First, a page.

Robert B. Archibald and David H. Feldman write,

First, higher education is a service industry. From 1947 to 2009 the average annual price increase for services was 4.0 percent, while for goods the average annual price increase was only 2.4 percent…

Higher education also shares with many other personal services a reliance on a highly educated workforce. In the late 1970s, the wages of highly educated workers began a sustained rise.

instead of reducing the number of labor hours it takes to produce a class, new technologies alter what we teach and how we teach it…Just like modern medicine, colleges and universities must meet a standard of care, and that standard is set in the labor market that will employ our graduates.

Do not post a comment until you follow the link and read the whole thing.

There is a chicken-and-egg problem with cost-disease stories. That is, do we subsidize health care and education because their costs are rising relative to other good? Or are their costs rising because we subsidize them?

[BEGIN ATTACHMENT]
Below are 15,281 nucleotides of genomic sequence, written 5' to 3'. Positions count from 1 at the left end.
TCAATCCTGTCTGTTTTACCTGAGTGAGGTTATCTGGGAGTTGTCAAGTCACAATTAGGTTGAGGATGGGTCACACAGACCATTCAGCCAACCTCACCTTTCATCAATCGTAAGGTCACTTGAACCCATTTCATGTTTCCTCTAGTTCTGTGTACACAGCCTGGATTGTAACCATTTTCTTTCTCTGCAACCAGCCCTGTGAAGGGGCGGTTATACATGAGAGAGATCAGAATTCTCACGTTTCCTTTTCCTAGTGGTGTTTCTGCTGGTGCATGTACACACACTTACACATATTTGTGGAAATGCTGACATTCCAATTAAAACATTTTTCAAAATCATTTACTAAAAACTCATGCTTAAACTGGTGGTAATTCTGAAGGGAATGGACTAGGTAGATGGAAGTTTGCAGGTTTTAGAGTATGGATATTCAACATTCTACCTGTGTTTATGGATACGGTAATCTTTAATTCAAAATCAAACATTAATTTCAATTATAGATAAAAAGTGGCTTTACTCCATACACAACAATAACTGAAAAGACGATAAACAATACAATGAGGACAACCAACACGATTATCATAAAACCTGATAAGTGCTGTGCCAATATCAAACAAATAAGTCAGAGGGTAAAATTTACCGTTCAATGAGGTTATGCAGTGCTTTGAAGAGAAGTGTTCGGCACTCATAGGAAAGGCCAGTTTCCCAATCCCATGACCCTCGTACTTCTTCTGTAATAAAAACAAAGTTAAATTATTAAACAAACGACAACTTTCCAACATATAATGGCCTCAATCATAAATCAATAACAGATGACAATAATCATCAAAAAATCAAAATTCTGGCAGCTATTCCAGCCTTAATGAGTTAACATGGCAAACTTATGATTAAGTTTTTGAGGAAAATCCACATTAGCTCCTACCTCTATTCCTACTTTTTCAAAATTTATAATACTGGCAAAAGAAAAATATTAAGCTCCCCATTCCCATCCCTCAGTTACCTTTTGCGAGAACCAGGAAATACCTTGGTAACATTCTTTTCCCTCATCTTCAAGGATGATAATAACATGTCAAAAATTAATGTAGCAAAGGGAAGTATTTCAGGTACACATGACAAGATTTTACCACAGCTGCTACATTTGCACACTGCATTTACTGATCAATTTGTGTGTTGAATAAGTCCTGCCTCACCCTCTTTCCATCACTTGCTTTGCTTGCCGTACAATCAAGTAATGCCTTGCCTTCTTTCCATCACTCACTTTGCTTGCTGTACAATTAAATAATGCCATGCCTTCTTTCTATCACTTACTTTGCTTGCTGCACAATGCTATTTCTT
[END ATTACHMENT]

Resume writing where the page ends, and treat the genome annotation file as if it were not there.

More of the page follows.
As you know, I think that credentials bottlenecks are at the root of much evil here. What if it were easier for a non-accredited university to compete? What if it were easier for an accredited university to fail? Why are some careers (I’ll use my favorite example, physical therapy) only available via a classroom path rather than an apprenticeship path?

I think that if the problem were just that college education uses a highly-educated labor force that is in limited supply, we would see different economic behavior. When you have a scarce resource, you try not to waste it. But it seems to me that professors waste most of their time engaged in status competition, meaning the attempt to publish.